The Army is training medics to provide prolonged field care in case US forces don’t have “the luxury of air superiority” in future conflicts, Army Surgeon General Lt. Gen. Nadja West told reporters Thursday. The freedom of movement in recent conflicts allowed the Army to “evacuate our casualties at will,” West told the Defense Writers Group in Washington, D.C, noting one service member who received a head injury in Afghanistan was in surgery at a US hospital less than 24 hours later. She said the instruction will include how to perform life-saving, resuscitative surgery and manage the aftercare so that casualties can be maintained for long periods in an environment that’s “not as permissive.” “Trying to teach some of these techniques, we’re going to ask a lot of our medics,” said West, who also heads US Army Medical Command.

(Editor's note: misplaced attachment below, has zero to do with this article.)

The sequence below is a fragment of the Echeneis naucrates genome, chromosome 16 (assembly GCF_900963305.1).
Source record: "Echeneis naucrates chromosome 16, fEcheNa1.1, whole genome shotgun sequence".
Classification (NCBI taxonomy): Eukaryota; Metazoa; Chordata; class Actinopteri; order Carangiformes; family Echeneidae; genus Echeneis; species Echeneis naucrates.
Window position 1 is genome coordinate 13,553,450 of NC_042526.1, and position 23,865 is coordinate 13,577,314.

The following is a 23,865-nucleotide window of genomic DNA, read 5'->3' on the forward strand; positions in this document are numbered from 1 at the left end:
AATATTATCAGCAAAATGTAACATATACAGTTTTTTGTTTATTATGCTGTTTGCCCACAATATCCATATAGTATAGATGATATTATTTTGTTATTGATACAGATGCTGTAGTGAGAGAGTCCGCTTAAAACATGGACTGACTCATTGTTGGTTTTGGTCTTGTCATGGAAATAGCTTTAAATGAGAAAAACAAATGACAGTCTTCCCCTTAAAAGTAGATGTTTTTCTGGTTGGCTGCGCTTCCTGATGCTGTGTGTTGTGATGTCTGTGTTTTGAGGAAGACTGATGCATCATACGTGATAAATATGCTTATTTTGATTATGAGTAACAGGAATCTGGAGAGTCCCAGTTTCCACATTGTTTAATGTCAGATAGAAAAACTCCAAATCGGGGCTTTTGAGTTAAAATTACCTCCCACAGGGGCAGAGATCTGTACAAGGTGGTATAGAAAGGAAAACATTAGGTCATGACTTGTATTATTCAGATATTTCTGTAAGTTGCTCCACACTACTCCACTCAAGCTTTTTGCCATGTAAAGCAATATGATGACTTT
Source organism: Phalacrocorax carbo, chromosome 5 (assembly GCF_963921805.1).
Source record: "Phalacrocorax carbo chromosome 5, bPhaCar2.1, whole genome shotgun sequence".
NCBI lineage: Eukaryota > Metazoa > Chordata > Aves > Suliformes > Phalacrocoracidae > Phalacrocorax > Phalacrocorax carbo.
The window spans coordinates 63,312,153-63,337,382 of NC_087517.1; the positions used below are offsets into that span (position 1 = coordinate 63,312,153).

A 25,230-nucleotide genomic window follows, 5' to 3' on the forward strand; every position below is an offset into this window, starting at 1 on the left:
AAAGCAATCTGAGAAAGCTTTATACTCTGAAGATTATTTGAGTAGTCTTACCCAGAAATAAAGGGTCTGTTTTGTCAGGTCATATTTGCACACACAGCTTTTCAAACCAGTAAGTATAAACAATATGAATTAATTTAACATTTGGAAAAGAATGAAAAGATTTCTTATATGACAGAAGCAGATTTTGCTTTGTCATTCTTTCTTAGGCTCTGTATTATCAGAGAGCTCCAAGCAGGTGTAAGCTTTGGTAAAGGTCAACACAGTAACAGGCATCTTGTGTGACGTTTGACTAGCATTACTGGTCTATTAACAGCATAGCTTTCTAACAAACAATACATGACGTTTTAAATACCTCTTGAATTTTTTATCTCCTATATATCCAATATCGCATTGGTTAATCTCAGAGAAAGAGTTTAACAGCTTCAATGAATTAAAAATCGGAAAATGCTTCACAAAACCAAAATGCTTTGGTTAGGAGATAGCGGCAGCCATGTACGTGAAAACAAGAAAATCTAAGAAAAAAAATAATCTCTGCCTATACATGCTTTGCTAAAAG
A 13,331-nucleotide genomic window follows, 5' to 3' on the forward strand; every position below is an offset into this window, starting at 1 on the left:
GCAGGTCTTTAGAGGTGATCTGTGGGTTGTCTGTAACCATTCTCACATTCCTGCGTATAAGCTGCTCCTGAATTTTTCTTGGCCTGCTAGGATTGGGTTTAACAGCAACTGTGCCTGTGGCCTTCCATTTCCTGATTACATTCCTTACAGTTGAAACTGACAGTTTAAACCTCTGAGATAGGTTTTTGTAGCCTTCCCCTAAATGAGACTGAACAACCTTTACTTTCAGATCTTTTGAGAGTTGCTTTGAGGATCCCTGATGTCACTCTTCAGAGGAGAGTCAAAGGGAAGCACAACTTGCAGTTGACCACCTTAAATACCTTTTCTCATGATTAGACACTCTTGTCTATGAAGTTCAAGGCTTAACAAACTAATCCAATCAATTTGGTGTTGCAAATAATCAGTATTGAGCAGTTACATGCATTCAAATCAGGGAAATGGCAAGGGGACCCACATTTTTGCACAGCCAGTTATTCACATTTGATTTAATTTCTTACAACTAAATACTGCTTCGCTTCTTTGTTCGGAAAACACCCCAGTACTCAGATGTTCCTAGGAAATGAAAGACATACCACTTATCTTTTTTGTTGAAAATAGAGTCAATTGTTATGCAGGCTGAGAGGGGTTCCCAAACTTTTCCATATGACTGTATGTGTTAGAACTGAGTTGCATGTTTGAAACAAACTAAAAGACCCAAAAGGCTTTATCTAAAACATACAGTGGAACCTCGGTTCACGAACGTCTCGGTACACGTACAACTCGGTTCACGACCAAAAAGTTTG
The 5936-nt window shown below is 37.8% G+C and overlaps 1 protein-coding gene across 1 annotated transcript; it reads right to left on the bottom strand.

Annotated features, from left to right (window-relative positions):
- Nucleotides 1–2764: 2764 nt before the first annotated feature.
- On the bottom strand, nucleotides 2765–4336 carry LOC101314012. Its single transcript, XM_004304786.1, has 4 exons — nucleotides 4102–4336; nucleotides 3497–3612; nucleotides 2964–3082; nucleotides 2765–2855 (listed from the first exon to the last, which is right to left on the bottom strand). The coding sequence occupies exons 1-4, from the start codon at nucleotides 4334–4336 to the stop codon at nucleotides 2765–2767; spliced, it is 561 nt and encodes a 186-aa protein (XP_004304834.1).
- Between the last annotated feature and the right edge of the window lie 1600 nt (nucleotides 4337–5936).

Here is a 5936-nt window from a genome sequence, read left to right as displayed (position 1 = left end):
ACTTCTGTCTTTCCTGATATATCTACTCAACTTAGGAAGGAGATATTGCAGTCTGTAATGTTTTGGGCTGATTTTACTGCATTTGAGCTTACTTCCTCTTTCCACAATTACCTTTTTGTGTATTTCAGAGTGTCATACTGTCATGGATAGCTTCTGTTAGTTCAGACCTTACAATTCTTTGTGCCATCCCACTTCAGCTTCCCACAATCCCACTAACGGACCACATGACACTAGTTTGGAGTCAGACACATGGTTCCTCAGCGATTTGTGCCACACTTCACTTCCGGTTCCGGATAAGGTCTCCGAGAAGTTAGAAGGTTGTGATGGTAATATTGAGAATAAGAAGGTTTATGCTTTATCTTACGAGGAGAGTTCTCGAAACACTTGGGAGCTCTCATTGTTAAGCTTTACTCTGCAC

U.S. Air Force F-35s and F-22s regularly deploy deep into the Pacific region from Alaska, Utah, and Hawaii. In the future, though, the head of U.S. Indo-Pacific Command would like to see the Air Force permanently station fifth-generation aircraft west of the international date line—closer to China.